Junk Kouture

ICS Paris is proud to announce that Milene Hacheme (grade 12, IBDP 2) is a finalist in this year's Junk Kouture France competition.

Junk Kouture is a recycled fashion competition which challenges second level students to create wearable fashion designs from junk materials.

Milene's design was made using tarpaulin, netting, notebook covers and repurposed beads and gems. She often up-cycles her own clothes but decided to take part in this programme to challenge herself and take her skills to the next level. 

The final will be aired on December 9th, and the enter ICS Paris community will be cheering her on!

Follow the link below and proceed to the 'live' section on Thursday evening to join the global community for the Junk Kouture Grand Final 2021. 

Grand final streaming link

"ICS Paris is very proud of our student, Milene Hacheme, who has not only shown she is skilled in creating fashion but who can find inspiration in recyclable materials. Truly a creative IB student who is already making an impact on our world." - Angela Hollington, Head of School.

Milene tells us about her experience: 

- What has been the highlight(s) of your Junk Kouture experience?

The most incredible moments for me were the photo shoot in Paris and the magnificent show in Ireland.

In Paris first of all with the photo shoot in front of the most famous monuments of the capital. This was with the previous winners of the competition, their amazing creations, their make-up, their infectious good humour and their kindness to me as the youngest, will be etched in my mind forever. There were also passers-by who didn't really understand what was going on but filmed us anyway. It was nice to be complimented on your work by strangers but especially surprising to be treated like a star, with many people asking to take a picture with us.

Then there was the trip to Ireland. The organisers had seen things through because the venue for the shoots, the BALLYBEG HOUSE, where large ceremonies such as weddings are held, was grandiose.

We were given a royal and extremely warm welcome. The day was intense and very rhythmic: the preparation of my dress, a little crumpled by the trip, the make-up, the last adjustments, the interviews, the photos, the fashion show.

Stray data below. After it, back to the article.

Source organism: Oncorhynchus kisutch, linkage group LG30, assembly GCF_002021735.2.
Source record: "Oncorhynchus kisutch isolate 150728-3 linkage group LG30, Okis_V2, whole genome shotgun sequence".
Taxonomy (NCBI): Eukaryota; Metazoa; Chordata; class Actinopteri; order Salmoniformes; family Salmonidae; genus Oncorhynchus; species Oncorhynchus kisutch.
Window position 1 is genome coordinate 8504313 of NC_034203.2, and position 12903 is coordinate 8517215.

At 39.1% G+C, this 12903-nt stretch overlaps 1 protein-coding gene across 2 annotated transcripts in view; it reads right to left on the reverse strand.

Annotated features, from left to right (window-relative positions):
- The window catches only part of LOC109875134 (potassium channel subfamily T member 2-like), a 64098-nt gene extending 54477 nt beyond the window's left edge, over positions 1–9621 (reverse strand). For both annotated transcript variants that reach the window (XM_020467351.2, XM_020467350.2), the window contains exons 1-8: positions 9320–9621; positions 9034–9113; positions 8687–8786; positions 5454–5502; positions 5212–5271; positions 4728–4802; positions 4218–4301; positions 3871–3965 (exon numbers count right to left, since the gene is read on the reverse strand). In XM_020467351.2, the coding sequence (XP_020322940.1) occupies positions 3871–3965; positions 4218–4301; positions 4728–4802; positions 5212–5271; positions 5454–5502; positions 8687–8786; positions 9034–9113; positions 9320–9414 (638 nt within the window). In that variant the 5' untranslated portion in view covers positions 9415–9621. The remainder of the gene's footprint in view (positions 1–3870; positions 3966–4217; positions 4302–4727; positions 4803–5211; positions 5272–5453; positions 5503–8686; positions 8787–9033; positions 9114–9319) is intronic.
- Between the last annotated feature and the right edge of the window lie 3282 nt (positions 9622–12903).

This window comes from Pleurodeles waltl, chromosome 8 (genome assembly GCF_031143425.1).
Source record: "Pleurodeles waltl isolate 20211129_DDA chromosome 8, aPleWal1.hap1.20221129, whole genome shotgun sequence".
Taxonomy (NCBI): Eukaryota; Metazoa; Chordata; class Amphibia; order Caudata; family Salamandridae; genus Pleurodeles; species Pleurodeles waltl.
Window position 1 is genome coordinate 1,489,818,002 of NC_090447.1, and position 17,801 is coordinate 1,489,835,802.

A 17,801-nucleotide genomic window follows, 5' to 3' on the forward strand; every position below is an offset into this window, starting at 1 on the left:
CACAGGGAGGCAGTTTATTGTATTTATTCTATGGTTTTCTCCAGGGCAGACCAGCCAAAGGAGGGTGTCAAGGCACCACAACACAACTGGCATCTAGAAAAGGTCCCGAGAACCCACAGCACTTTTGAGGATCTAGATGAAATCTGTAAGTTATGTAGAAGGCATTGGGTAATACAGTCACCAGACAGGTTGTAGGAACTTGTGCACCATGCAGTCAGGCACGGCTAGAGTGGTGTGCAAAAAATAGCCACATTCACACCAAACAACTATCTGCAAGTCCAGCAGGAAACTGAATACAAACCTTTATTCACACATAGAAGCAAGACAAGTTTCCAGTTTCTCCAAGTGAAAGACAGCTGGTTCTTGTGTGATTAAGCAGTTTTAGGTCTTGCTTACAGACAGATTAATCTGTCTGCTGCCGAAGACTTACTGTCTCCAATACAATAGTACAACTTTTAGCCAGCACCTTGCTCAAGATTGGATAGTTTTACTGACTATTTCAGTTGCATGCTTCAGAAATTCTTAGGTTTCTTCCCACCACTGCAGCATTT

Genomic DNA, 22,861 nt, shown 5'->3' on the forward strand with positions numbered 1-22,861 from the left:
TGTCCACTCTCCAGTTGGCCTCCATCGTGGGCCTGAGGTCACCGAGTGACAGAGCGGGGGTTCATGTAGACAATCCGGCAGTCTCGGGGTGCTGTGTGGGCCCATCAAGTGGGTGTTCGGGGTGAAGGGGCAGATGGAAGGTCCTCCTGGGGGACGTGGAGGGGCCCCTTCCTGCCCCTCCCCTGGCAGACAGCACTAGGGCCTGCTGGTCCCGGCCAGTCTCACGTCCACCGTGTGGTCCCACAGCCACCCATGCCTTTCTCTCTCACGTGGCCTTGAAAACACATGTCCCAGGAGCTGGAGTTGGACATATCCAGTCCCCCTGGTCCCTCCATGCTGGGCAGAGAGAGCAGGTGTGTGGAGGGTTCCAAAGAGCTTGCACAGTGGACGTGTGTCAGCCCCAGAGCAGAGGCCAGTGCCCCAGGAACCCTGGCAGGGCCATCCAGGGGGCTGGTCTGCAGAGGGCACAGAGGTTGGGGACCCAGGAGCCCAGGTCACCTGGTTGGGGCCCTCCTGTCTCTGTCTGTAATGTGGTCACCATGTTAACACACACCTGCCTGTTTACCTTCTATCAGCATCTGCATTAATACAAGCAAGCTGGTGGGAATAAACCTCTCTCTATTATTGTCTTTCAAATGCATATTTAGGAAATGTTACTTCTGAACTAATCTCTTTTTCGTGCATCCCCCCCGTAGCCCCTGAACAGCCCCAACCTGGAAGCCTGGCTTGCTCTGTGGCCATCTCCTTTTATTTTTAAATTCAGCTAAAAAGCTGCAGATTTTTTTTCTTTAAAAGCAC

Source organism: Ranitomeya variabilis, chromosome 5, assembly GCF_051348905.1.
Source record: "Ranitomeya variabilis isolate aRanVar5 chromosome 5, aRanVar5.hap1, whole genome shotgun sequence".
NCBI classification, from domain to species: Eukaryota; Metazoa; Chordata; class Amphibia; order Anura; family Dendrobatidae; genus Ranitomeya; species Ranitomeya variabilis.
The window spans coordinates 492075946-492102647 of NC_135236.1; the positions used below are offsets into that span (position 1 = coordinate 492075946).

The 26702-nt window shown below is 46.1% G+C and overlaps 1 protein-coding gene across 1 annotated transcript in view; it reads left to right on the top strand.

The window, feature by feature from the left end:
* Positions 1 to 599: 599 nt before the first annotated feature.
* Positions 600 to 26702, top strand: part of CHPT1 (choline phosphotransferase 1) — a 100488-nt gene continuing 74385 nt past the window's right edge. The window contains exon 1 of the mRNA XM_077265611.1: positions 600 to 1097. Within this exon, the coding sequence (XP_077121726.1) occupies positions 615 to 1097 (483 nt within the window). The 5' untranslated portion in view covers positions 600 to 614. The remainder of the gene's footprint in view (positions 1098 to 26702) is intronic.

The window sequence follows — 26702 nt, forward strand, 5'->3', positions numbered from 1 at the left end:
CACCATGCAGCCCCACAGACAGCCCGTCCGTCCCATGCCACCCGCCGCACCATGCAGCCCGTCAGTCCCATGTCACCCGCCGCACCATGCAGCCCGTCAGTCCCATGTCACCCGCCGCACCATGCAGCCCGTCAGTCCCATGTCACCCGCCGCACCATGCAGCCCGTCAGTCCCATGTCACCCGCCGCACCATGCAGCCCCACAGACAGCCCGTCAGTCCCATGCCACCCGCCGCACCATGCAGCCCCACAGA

Meeting celebrities I would probably never have approached, the professionalism of the Junk Kouture team, the moments of laughter with the other participants, it was almost unreal. I think it was one of the most emotionally intense moments of my life.   

 

-How did it feel when you were announced as a Grand Finalist and that you will be on National TV in Ireland? 

I was literally stunned when I saw my name as a Grand Finalist, I read and re-read several times to make sure I understood it correctly. And then there was a lot of excitement around me, in my family, in my school. I didn't realise straight away that I would be on television, it was only later when the day of the shoot was announced that I thought about it... 

 

-Will you and your family be tuning in to the Grand Final from the RTE Player?

What a question! My extended family and our friends will all be there. There will definitely be some stress, but the joy of being part of the experience will be the greatest. It will be a great evening to look forward to. I hope we'll be able to watch it all live!

 

-What made you sign-up for Junk Kouture?

There are actually several reasons. I discovered the Junk Kouture competition with my CAS (Creativity, Activity, Service) teacher in high school as part of the International Baccalaureate that I am preparing.

The challenge of creating an original dress that can be worn with recycled objects immediately interested me.

And beyond the art, the creative and inventive side of figuring out how to salvage and assemble the discarded pieces also pushed me to take up the challenge.

Moreover, I am a young ambassador for Unicef, and this dress will be sold during the organisation of a fundraising event for this association.

Finally, Junk Kouture gives me the opportunity to contribute in my small way to raising awareness about recycling, a value that the organisers defend.

 

-What challenges did you face along the way, and what did you learn from overcoming these? 

This competition was the first time I designed a real dress, before that I used to customize my clothes with small personal alterations. A few days after I started, this project seemed unfeasible to me because of the lack of experience in sewing and the time it took. That was my biggest obstacle. Then the internet, my family (thanks mum) and friends were a great help with ideas, advice and encouragement. 

The idea of the original dress is completely different from the final result. The design has constantly evolved with new materials used. I had a lot of fun modifying it throughout its creation.

In the end, putting together hundreds of small pieces while maintaining the integrity and elasticity of the whole was the biggest challenge. 

 

-Has Junk Kouture helped you feel more confident?

I think being able to see the interest that so many people have in my work and me has definitely increased my confidence and my ability to create something. 

This project has also taught me patience and to accept that sometimes things move slowly and that you may have to do, undo and redo again. 

 

-As Junk Kouture has officially launched in France advice would you give to someone taking part this year? 

I would say to girls and boys in France to go for it, it's a project that defends values that are very important for young people. And then we are the country of fashion!